Initiative’s security at a conference. SDMI had issued a challenge to researchers to try to break the
technology, but sent a letter arguing that the company’s agreement with the researchers contemplated
private, not public, review of the research, and noting that public presentation of the research might
violate the DMCA.
Professor Felten sought a declaratory judgment that his actions did not violate the DMCA, which was
See, e.g. Lexmark Int'l, Inc. v. Static Control Components, Inc., 387 F.3d 522 (6th Cir. 2004).
See, e.g., 47 U.S.C. Section 553 (unauthorized reception of cable service); 47 U.S.C. Section 605
(Unauthorized use or publication of communications).
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market when only one company need be involved in its development. A more open
process is slow and the result is not usually cutting-edge. There are endless
negotiations, a host of issues with compatibility with legacy equipment, and serious trust
issues. CSS protection for DVD's was jeopardized partly because a licensee, Xing,
neglected to encrypt a key (though the system had other weaknesses as well). The
more players, the more risk.

Let us examine the example of Apple and the iPod/iTunes model more closely.
Apple has the idea of selling music at a low price and making money on the hardware,
just as radio broadcasters once sponsored programming in the hope of selling radios.
To offer a library of music, Apple needs to convince music rights-holders that the files
aren't going to show up free everywhere. This they are most likely to be able to do if
they control the security technology. Furthermore, would Apple bother if it anticipates
other companies coming in and cutting into the profits they want on the hardware?
Unlikely; this was the reason that radio broadcasters were moved to advertising to fund
radio, but this won't work in a digital world if advertising can easily be stripped out.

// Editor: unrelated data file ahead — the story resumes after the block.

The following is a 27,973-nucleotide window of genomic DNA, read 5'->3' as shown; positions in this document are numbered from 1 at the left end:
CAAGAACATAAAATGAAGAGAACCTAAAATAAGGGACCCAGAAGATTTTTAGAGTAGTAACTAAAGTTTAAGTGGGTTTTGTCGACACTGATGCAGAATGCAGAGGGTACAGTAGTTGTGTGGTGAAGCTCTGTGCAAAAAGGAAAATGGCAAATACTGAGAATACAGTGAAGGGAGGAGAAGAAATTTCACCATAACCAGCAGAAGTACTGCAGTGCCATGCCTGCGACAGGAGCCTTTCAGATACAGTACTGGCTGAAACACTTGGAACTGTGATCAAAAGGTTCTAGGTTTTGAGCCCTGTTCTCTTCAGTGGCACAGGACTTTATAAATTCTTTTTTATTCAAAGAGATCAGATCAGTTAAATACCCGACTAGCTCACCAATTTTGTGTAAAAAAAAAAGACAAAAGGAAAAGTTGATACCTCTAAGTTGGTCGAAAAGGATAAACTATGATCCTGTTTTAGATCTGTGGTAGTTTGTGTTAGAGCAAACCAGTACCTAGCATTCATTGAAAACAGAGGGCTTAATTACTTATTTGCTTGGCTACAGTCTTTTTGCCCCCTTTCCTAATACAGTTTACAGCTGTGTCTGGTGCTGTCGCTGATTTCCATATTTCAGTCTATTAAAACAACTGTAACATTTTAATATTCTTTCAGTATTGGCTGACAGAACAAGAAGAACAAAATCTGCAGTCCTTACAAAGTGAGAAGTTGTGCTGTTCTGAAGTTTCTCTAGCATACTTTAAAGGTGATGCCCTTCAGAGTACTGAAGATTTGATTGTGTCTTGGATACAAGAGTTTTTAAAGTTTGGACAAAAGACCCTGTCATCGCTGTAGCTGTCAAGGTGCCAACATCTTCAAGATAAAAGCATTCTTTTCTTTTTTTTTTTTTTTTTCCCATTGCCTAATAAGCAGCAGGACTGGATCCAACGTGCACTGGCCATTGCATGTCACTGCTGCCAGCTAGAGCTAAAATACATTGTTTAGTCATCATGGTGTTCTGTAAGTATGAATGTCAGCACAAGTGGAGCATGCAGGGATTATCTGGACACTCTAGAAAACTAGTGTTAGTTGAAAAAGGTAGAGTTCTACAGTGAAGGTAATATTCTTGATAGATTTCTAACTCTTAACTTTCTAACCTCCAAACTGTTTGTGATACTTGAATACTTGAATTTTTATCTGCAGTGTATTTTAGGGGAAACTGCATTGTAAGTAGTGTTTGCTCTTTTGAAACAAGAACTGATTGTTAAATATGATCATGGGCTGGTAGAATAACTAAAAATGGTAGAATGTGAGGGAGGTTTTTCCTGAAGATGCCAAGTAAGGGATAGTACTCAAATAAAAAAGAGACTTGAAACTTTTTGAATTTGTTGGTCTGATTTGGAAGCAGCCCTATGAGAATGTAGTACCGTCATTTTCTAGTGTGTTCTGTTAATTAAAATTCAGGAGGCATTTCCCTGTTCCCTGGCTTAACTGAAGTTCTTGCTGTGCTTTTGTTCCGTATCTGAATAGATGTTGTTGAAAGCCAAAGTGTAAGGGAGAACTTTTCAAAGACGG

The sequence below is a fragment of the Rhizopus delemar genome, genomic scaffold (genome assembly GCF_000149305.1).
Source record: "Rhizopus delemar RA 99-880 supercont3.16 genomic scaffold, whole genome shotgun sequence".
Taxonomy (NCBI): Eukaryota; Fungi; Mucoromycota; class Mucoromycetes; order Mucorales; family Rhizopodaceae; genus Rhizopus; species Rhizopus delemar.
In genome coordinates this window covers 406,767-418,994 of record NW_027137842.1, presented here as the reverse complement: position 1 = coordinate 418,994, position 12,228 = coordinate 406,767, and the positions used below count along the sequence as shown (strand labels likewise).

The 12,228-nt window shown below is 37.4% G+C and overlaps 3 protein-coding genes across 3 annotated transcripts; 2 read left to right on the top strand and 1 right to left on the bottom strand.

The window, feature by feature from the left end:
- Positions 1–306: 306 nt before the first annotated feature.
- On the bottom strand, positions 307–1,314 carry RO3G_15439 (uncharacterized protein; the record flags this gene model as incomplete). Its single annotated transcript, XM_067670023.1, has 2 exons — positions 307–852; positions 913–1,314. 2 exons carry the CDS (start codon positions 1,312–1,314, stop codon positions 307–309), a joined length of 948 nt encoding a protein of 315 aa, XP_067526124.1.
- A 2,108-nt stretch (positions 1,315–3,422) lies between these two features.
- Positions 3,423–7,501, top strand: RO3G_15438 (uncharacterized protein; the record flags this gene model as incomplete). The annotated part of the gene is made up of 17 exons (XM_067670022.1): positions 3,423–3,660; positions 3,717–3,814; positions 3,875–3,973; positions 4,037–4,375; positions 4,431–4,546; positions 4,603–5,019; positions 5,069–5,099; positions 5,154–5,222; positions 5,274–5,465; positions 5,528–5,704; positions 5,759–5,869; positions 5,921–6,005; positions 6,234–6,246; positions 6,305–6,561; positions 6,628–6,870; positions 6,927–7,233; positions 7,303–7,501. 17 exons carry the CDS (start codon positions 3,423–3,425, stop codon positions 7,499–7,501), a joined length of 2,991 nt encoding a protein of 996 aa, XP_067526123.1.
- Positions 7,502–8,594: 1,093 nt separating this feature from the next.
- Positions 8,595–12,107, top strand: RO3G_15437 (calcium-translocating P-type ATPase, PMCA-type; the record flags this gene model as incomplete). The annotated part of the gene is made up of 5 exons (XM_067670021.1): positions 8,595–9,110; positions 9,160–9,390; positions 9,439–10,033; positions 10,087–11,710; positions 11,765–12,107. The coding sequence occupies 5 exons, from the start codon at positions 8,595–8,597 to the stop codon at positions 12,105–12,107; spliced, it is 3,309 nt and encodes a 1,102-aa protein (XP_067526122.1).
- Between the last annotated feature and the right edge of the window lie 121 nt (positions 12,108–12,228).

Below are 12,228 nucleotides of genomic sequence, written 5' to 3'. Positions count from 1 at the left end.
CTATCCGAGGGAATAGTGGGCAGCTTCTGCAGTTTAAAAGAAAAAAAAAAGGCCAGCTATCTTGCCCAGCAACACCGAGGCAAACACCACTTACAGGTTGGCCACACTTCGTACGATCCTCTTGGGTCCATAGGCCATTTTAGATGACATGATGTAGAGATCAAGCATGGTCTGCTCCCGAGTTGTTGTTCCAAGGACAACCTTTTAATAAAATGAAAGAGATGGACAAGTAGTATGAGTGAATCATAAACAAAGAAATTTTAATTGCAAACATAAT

Finally, what gains do we get if, say, Real Networks hacks the iPod, Apple puts out a fix,
Real Networks hacks it again, and Apple fixes it again? There's nothing there for
consumers or entrepreneurs but quicksand. We have not Schumpeter, describing the
process by which the candle is replaced by the light bulb, but Hobbes' war of all against
all. Meanwhile, there is plenty of competition in the tunes market without breaking
Apple's code. There are many different kinds and levels of competition.

At most, again, given the difficulty and importance of the problem the DMCA
helps solve (and even setting aside the errors in one DMCA critique),5 one has a case

Tim Lee's recent paper for the Cato Institute unfortunately contains a number of errors:

• Describing the DVD-CCA, which licenses CSS keys, as having neglected the development of
Linux players, and attributing the development of DeCSS to this failure. First, CSS keys are
licensed to anyone willing to comply with the license and pay the $15,000 application fee.
Licensed Linux players include software such as Linspire, and LinDVD, as well as hardware such
as MediaReady Digital Media Center product line from Video Without Boundaries, and have been
available for a number of years. Furthermore, DeCSS was developed as a Windows product and
the thesis that it was developed primarily to support Linux as opposed to simply break DRM is
highly dubious.

• Asserting that CSS does not prevent copying a DVD and playing back the copy in ordinary
consumer equipment. But ordinary consumer equipment will not copy the sectors of the disk in
which the keys are stored and the result would not be playable. See generally Jim Taylor, DVD
Demystified 226, 228 (2006).

• Implying that Blackboard obtained an injunction against students seeking to present security
research by "citing" the DMCA; although a letter to the students mentioned the DMCA, the
injunction was based on federal and Georgia anti-hacking statutes and trade secret law. The
Blackboard case arose when the students bashed open and dismantled a debit card reader used
by colleges and determined how to signal it. It is a bit of a stretch to describe this as research.